From the four sets of student questions relating to the book CITIZEN by Claudia Rankine, a response to 3 questions of your choosing is required. Please make sure you pick questions from at least 2 different sets.
Question 1: Rankine frequently blurs the lines between poetry and prose within Citizen. What effect does that achieve within the novel? What is the signifigance of her unique stylistic choices and form in the context of resistance, memory, and trauma?
Question 2: As she is exploring the racism that undercurrents the perception of Serena Williams, Rankine introduces Zora Neale Hurston’s quote “I feel most colored when I am thrown against a sharp white background”. What is Rankine saying by centering this quote in the context of Serena William’s career? Can you make any outside connections to celebrities or individuals whose experiences mirror that of Serena Williams?
Question 3: Rankine writes that, “Yes, and the body has memory. The physical carriage hauls more than its weight. The body is the threshold across which each objectionable call passes into consciousness—all the unintimidated, unblinking, and unflappable resilience does not erase the moments lived through, even as we are eternally stupid or everlastingly optimistic, so ready to be inside, among, a part of the games”. How does this “bodily memory” manifest itself in the rest of the novel? In what ways does this theme interact with ideas within Morrison’s Beloved?
Question 4: Select a piece of artwork that speaks to you the most within the novel and analyze it in the context of the black experience Rankine is describing. What does it represent? Why was it placed specifically on the page that it was within the novel? How does this image develop your personal takeaways from the novel? What are you left wondering about the piece?
Question 5: During the section titled “Stop-and-Frisk”, Rankine asserts that “In a landscape drawn from an ocean bed, you can’t drive yourself sane—so angry you can’t drive yourself sane”. What might a “landscape drawn from an ocean bed” look like? How might this relate to her repitition of “you are not the guy and still you fit the description because there is only one guy who is always the guy fitting the description”?. How does Rankine use this metaphor to explore perspective?
Throughout the work, especially in early segments, there is frequent use of “Yes, and” to start sentences. Considering the discussion the speaker mentions on page 8, what is the significance of this phrase? What about “Yes, but”? Where have you heard these terms in your own life in relation to the discussion of serious topics such as misogyny, racism, and homophobia?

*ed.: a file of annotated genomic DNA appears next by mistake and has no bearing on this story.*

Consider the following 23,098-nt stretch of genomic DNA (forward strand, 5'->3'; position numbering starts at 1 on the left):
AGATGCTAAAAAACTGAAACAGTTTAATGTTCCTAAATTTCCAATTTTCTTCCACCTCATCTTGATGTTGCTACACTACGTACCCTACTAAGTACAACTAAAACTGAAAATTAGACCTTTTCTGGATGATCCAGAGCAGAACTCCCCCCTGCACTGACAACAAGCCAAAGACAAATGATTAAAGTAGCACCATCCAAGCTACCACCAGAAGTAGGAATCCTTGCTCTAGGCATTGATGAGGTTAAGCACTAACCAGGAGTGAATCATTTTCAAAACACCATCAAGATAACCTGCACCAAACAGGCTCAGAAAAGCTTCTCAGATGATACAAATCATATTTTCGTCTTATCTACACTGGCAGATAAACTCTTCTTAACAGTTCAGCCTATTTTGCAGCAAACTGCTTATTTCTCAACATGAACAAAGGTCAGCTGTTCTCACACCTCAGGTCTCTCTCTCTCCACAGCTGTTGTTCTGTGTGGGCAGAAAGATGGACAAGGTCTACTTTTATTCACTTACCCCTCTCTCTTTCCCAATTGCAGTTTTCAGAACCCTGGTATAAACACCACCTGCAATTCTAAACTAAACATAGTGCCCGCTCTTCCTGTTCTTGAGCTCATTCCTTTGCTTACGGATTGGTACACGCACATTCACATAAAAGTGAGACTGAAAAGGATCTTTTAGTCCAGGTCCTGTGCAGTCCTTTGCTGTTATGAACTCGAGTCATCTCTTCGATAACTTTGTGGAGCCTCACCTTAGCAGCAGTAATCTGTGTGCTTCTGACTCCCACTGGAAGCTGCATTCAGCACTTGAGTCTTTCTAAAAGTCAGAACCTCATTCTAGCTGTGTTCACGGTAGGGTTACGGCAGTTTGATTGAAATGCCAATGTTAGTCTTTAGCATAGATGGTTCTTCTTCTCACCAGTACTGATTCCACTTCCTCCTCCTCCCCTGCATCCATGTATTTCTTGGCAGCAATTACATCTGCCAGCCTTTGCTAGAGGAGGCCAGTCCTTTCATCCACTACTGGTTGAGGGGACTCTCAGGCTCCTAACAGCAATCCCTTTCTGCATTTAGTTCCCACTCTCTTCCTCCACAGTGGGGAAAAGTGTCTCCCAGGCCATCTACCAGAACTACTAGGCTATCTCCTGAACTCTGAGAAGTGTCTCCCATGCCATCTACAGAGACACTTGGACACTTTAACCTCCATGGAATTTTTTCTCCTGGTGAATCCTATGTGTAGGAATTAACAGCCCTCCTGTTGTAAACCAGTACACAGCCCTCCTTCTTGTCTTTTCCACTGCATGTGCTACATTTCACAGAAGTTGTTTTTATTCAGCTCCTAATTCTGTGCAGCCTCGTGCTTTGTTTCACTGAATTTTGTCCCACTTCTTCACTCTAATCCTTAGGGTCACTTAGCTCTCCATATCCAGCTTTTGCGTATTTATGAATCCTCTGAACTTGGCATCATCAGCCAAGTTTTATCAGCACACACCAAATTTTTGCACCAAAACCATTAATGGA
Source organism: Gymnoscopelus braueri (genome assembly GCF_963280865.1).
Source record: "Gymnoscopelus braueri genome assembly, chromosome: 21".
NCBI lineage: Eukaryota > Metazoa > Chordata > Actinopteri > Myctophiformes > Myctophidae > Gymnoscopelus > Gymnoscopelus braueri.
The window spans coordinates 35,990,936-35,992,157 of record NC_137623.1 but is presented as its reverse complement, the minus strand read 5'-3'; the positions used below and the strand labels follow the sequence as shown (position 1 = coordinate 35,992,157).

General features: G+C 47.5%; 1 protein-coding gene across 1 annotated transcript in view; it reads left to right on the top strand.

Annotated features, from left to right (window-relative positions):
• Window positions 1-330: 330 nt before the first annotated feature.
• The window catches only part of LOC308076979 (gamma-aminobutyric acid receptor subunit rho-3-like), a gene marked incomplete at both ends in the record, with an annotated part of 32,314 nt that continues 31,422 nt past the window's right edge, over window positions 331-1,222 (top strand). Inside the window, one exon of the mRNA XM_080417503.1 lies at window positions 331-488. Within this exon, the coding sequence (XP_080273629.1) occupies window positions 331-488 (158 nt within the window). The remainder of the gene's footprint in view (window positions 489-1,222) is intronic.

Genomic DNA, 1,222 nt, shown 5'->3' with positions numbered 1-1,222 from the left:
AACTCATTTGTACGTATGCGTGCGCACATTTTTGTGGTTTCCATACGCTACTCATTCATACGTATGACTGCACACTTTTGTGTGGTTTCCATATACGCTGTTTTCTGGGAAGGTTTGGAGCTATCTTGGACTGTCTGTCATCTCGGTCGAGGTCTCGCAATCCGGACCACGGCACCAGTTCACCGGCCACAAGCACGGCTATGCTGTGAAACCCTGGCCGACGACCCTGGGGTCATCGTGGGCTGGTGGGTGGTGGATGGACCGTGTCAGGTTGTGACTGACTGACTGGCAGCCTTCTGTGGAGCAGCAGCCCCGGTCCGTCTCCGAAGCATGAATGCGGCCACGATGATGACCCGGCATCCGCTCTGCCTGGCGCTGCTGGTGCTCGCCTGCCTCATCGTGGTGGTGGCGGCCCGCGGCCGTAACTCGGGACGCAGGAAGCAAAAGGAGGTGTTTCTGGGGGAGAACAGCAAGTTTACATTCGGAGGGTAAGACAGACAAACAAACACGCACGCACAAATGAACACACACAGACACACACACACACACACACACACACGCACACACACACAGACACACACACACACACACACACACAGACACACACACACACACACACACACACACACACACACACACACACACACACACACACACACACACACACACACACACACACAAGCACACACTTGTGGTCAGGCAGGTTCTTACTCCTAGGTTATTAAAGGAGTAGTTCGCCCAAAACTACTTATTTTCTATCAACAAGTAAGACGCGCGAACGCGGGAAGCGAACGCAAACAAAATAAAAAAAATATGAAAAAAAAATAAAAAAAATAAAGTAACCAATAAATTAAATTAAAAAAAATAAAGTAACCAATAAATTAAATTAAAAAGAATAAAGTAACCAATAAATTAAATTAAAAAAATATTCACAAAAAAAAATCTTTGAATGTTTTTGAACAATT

Tennis is a motif throughout the work, one Rankine relates to race saying “Perhaps this is how racism feels no matter the context—randomly the rules everyone else gets to play by no longer apply to you, and to call this out by calling out “I swear to God!” is to be called insane, crass, crazy. Bad sportsmanship.” (30). Black people, especially black women, are often hyper-criticized for their every move in ways people would praise their white counterparts. How does this theme show up in other sections of the text? This was written in 2014, where do you still see examples of this hypocrisy today?
How does this work connect to the themes of loneliness introduced in Don’t Let Me Be Lonely? How does Zora Neale Hurston’s quote, “I feel most colored when I am thrown against a sharp white background.”, connect to this idea? How does the loneliness of being the only one that looks like you when you’re surrounded by others differ from loneliness where you have no company at all?
On page 156 Rankine writes
“That’s the bruise in the heart the ice in the heart was meant to ice.” Compare and contrast this icing of the heart to her writing on the liver in Don’t Let Me Be Lonely. Does the liver act as a form of numbing from bruises? Or does it have a different function for processing personal pain?